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Drone cowboys Earth are gearing up for an extensive Midwest/East coast tour. If you thought heavy metal couldn’t possibly extend to the dusty expanses of empty deserts you would be wrong — but not blamed for you previous line of thinking. Earth’s recent release Angels Of Darkness, Demons Of Light Part 1 was another fine addition to the ever expanding sound of a ghostly dust bowl. Earth is awesome but be prepared for some long periods of standing still. Oh also, the support for this tour is Ô Paon which is a an avant-garde vocal project by a Canadian illustrator in a green robe. Don’t expect to start a mosh pit. Or do. It’ll be funnier that way. Bring a lawn chair and have fun.

Earth’s Midwest/East Coast Tour

6/08/2011 Mayne Stage – Chicago, IL w/ Ô Paon
6/09/2011 Mad Planet – Milwaukee, WI w/ Ô Paon
6/10/2011 Magic Stick – Detroit, MI w/ Ô Paon, Isosceles Mountain
6/11/2011 The Strutt – Kalamazoo, MI w/ Ô Paon
6/12/2011 Grog Shop – Cleveland, OH w/ Ô Paon
6/13/2011 Johnny Brenda’s – Philadelphia, PA w/ Ô Paon
6/14/2011 Wadsworth Atheneum – Hartford, CT w/ Ô Paon
6/15/2011 Middle East Downstairs – Boston, MA w/ Ô Paon
6/16/2011 Le Poisson Rouge – New York City, NY w/ Ô Paon
6/17/2011 Ottobar – Baltimore, MD w/ Ô Paon
6/18/2011 Braddock Carnegie Library – Braddock, PA w/ Ô Paon
6/19/2011 The Historic Southgate House – Newport, KY w/ Ô Paon

West Coast Tour:
7/13/2011 Doug Fir – Portland, OR w/ Angelo Spencer et Les Hauts Sommets, Wyrd Visions
7/14/2011 The Northern – Olympia, WA w/ Angelo Spencer et Les Hauts Sommets, Wyrd Visions
7/16/2011 Port Warehouse – Anacortes, WA @ What The Heck? Fest [info]
7/21/2011 Catalyst Atrium – Santa Cruz, CA w/ Angelo Spencer et Les Hauts Sommets
7/22/2011 Slim’s – San Francisco, CA w/ Angelo Spencer et Les Hauts Sommets, Whirr
7/23/2011 Echoplex – Los Angeles, CA w/ Angelo Spencer et Les Hauts Sommets
7/24/2011 Casbah – San Diego, CA w/ Angelo Spencer et Les Hauts Sommets
8/02/2011 Tractor Tavern – Seattle, WA w/ Angelo Spencer et Les Hauts Sommets, Tiny Vipers
8/05/2011 The Shakedown – Bellingham, WA w/ The Narrows, Cold Lake
9/09/11 Hopscotch Music Festival – Raleigh, NC
10/02/2011 I’ll Be Your Mirror, curated by Portishead & ATP – Asbury Park, NJ

Earth – Old Black (Angels Of Darkness, Demons Of Light 1)

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And finally, American black metal tinkerers Nachtmystium is set to create multiple collaborations with obscure  yet venerable black metal band Von.  Von has been cited as an important influence on the Norwegian second wave of black metal as seen by their t-shirt being worn by Varg Vikerness (Burzum) during his murder trial. Great publicity gentleman. Von disappeared after recording a few demos and Eps and was briefly mentioned in 2003 with the Satanic Blood Angel compilation. Von’s unearthing will most likely be met with thirty people really excited and the rest of the population asking what black metal is and how it is related to Metallica.  Crib notes people, COME ON. Lamination is not that expensive. They don’t have to be mine. Just something.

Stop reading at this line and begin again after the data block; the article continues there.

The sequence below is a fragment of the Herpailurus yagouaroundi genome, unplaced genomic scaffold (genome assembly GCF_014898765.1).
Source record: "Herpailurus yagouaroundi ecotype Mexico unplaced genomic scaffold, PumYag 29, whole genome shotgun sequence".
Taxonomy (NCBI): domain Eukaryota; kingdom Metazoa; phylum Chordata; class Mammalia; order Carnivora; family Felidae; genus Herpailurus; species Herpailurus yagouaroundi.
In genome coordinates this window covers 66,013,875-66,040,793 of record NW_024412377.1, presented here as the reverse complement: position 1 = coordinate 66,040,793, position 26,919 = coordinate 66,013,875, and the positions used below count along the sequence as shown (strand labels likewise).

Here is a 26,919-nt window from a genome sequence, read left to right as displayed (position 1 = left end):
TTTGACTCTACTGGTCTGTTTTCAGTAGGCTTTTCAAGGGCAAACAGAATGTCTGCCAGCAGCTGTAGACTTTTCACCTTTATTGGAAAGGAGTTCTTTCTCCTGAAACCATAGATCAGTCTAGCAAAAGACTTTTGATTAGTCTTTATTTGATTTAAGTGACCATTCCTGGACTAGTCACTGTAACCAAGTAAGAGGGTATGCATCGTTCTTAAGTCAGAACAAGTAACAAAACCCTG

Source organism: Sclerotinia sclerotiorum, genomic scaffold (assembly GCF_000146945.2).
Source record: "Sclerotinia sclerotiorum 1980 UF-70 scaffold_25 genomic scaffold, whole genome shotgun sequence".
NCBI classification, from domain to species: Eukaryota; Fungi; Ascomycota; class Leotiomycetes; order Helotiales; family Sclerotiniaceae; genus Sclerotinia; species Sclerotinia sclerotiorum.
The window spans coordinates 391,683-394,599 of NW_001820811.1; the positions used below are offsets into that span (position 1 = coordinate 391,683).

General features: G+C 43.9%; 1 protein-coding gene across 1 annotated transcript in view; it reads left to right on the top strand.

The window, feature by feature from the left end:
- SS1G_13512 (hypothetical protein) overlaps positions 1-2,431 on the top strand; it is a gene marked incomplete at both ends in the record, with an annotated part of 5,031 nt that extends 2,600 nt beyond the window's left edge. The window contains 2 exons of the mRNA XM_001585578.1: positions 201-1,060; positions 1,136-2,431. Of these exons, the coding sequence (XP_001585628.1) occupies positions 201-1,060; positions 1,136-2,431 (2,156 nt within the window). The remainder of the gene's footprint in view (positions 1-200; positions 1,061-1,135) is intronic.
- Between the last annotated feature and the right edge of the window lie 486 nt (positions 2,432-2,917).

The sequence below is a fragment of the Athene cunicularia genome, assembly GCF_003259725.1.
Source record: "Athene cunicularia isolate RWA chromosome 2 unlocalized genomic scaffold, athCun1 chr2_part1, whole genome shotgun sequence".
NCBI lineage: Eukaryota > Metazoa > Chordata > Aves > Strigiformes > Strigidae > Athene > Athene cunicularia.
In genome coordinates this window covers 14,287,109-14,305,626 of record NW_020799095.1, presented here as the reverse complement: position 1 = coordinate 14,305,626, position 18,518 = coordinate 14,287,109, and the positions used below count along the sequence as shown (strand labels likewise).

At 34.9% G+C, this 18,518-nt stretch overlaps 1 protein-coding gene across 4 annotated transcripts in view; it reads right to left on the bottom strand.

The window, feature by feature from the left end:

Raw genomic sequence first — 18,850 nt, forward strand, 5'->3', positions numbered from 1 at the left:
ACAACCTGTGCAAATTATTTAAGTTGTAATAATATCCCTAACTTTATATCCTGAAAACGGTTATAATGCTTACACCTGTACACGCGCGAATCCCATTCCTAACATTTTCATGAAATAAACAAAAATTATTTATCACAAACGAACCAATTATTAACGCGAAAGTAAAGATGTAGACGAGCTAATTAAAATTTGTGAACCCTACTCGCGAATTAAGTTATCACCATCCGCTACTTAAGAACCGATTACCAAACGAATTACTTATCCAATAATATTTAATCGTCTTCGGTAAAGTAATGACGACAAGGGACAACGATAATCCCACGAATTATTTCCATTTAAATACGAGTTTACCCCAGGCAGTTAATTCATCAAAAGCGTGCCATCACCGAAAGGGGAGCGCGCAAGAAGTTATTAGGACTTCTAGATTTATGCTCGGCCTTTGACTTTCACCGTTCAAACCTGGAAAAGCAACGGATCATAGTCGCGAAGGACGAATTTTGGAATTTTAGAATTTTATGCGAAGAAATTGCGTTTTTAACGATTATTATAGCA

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I thank you for coming to my utility closet and sitting with me on that overturned bucket. Hopefully you enjoyed my collection of tapes which sit on top my dogeared copies of Conan comics. I do not know how much time I have here but for right now, it is ours and the gloves of metal rule the night. That is right. Manowar can end any column.



4 Responses about “Tape Wyrm”

  • djinnocide says:

    Great primer for pinpoint readers who don’t know the ins and outs of our beloved genre. I can’t say that I’m too familiar with Pinpoint as a website, but if Tape Worm is going to become a regular article, then you can be sure I’ll be stopping by again.

  • Moniker says:

    That interactive metal map is pretty cool, it’s got a lot of great songs to listen to while you pore over it too =p.

    As someone who has listened to all of Arch Enemy’s albums, from Black Earth to Khaos Legions, and as someone who is a fan (to varying degrees) of all of them bar The Root of All Evil, I have to say Khaos Legions appears to me to be their weakest album yet, I just listened through the whole thing here http://www.myspace.com/archenemy/music/songs?filter=featured and I am quite underwhelmed, definitely not a fan of this one at all.

  • Epileptic Peat says:

    Um… I think you forgot Hair Metal and Rap-Metal. I mean how can Autograph and Kottonmouth Kings be late to this party? If you let a slip up happen like this again, your mother’s weight might be called into question on this thread. No really, awesome job. I’d still bang Angela Gossow.

  • rowe says:

    Does Zeppelin have any place in one of those categories?